Simple & Compound Interest
Interest is a percentage of a loan or debt (credit card balance, student loan, etc.) that is charged to the borrower for the service and convenience of borrowing money. Interest is also earned on investment products (savings accounts, share certificates, money market funds, etc.) by investors. But, the type of interest and how often it’s accrued, or charged, can mean the difference between a lucrative investment or a poor one, and between a good deal on a car loan or a bad one.
Here’s what you need to know about the two types of interest—simple and compound—so you can minimize the rates you pay on loans and maximize the money you make on investments—even if it’s just which type of savings account to open.
Simple Interest
Simple interest is good news for borrowers but less than ideal for investors because it’s calculated based on the original principal only of the loan or investment. Car loans, certificates of deposit (CDs), and some department store financing on large appliances are examples of loans and investments that use simple interest.
Say you deposit $10,000 into a savings account that earns 8 percent simple interest for 3 years. Here’s how much interest you would earn over those 3 years:
Interest earned in year 1: .08 x $10,000 = $800
Interest earned in year 2: .08 x $10,000 = $800
Interest earned in year 3: .08 x $10,000 = $800
Total interest earned: $800 x 3 years = $2,400
It’s not a terrible profit, but you could make more if your investment earned compound interest.
Compound Interest
Compound interest is earned on the original investment or loan principal plus all the interest earned so far. It’s often explained as earning or charging “interest on interest.” Applying interest on top of interest grows the sum at a much faster rate that picks up speed and size with time—like a growing snowball. This is what’s often referred to as the “miracle” or “magic” of compound interest. It’s how things like retirement investments work and why it’s important to start saving as soon as possible—or pay off a loan with compound interest as soon as possible to avoid being crushed by the growing debt snowball.
Let’s see how much $10,000 in a savings account earning 8 percent compound interest, compounded annually, would earn in 3 years:
Interest earned in year: 1 = .08 x $10,000 = $800
Interest earned in year: 2 = .08 x $10,800 = $864
Interest earned in year: 3 = .08 x $11,664 = $933.12
Total interest earned: $2,597.12
That’s a difference of $497.12 from the savings account that only earned simple interest. The longer this savings account earns compounding interest, the bigger and faster the total will grow.
The last part of compound interest to understand is the frequency, or how often, the compounding happens. In the example above, the interest rate was compounded annually, or once a year. The more compounding periods in a year, the more interest earned (or paid if it’s a loan). Common compounding periods include yearly, semiannually (every six months), quarterly (every three months), monthly, and daily.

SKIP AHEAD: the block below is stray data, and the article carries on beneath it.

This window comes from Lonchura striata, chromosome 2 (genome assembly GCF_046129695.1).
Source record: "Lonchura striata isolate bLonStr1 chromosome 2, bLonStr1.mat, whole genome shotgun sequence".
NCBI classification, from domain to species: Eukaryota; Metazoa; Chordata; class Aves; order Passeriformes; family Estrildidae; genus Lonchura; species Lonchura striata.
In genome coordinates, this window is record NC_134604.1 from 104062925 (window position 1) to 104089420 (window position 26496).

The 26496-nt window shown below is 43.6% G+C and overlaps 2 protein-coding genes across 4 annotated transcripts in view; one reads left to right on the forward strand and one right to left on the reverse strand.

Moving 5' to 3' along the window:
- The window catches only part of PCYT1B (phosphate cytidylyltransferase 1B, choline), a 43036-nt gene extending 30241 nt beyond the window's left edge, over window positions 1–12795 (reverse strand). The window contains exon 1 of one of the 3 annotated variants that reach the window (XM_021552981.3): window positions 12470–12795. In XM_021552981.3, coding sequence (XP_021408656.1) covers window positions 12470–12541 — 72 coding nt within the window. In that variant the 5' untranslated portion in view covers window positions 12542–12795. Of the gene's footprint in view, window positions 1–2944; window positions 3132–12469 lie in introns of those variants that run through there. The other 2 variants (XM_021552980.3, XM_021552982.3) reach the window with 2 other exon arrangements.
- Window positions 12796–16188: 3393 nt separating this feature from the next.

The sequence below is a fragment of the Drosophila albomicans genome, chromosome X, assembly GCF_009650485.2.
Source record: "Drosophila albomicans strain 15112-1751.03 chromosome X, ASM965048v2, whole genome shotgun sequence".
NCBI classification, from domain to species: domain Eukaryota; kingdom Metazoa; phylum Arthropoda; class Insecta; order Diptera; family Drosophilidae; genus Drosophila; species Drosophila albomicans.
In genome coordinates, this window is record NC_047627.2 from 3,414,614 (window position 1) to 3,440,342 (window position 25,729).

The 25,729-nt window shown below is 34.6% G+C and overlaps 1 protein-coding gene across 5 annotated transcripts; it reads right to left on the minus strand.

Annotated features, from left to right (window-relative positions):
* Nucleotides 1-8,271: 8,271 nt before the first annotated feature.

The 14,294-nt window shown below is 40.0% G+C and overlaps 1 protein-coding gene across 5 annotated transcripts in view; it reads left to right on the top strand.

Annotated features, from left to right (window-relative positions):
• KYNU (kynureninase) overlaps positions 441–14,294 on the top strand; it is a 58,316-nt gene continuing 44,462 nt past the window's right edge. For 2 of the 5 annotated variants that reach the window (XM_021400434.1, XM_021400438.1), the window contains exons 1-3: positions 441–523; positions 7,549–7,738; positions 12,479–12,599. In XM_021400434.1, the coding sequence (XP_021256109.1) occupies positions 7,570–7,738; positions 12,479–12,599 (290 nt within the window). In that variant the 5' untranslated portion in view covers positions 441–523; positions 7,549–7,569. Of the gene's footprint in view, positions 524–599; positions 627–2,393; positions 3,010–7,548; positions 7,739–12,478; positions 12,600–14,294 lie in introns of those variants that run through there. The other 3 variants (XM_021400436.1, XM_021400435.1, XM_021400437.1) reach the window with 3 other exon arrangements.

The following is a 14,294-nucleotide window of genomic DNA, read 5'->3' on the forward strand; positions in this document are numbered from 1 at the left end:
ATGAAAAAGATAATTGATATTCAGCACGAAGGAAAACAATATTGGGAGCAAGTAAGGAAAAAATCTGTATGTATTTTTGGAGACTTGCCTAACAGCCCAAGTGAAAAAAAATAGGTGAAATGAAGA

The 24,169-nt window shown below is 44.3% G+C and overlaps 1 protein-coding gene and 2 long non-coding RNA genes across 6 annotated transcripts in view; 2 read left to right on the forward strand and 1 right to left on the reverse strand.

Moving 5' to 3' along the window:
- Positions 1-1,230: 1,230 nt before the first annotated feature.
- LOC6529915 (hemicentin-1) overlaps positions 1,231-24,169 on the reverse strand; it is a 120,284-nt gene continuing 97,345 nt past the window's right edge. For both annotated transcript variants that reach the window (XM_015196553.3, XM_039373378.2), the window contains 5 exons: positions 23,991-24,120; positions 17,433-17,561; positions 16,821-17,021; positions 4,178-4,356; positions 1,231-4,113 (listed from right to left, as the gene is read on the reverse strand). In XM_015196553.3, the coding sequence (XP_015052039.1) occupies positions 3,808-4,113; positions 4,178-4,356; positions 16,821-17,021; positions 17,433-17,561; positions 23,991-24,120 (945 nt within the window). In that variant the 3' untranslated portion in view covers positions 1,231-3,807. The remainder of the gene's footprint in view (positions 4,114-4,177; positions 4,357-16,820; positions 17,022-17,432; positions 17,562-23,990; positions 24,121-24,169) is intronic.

As an example, here is the growth of $10,000 at 8 percent interest compounded at different frequencies:
Time 
Annual Compounding 
Quarterly Compounding 
Monthly Compounding 
1 year 
$10,800 
$10,824 
$10,830 
5 years 
$14,693 
$14,859 
$14,898 
10 years 
$21,589 
$22,080 
$22,196 
As you can see, the investment or savings account with interest compounded monthly will make much more money for its owner!
Common compounding schedules for various investments, savings accounts, and loans:
 Savings account: daily
 CD or share certificate: daily, monthly, or semiannually
 Money market account: daily
 Mortgages, home equity loans: monthly
 Personal, business loans: monthly
 Credit cards: monthly
An important note: Interest on an account may be compounded daily but only credited, or added, to the account monthly. It’s only when the interest is actually added to the account that it begins to earn additional interest.
Knowing all of this information means you’ll understand tricks to save money on a loan with compound interest, like this one: If you make half your mortgage payment twice a month—instead of the total amount once a month—you can end up paying off your mortgage early and saving serious cash on interest!
APR vs. APY
Annual percentage rate (APR) is the annual rate of interest on a loan or investment not including the compounding of interest in that year. So even if a credit card lists the interest rate at 11 percent APR, that interest rate could be compounded semiannually, quarterly, or monthly—which, as we learned above, makes a big difference in how much you end up paying in interest!
Annual percentage yield (APY), on the other hand, does include how often an interest rate is compounded within a year. Another term for APY is earned annual interest (EAR). When considering a credit card or loan offer, be sure to look at APY to get a more complete picture of how much interest you’ll be charged.
Let’s look at some examples to further understand the difference between APR and APY.

What You Actually Pay in Interest (APY) 

Credit Card Rates 
Quoted APR 
Compounded SemiAnnually

Quarterly 
Monthly 
5% 
5.06% 
5.09% 
5.11% 

7% 
7.12% 
7.19% 
7.23% 

9% 
9.20% 
9.30% 
9.38% 
It’s in the credit card company’s best interest to quote you the APR as it will be the lower number and will encourage you to sign up for the card. For you, it’s in your best interest to always look at the APY as a borrower and as a saver or investor.
Now that you know about simple and compound interest, and APR vs. APY you’ll be a savvier investor and borrower!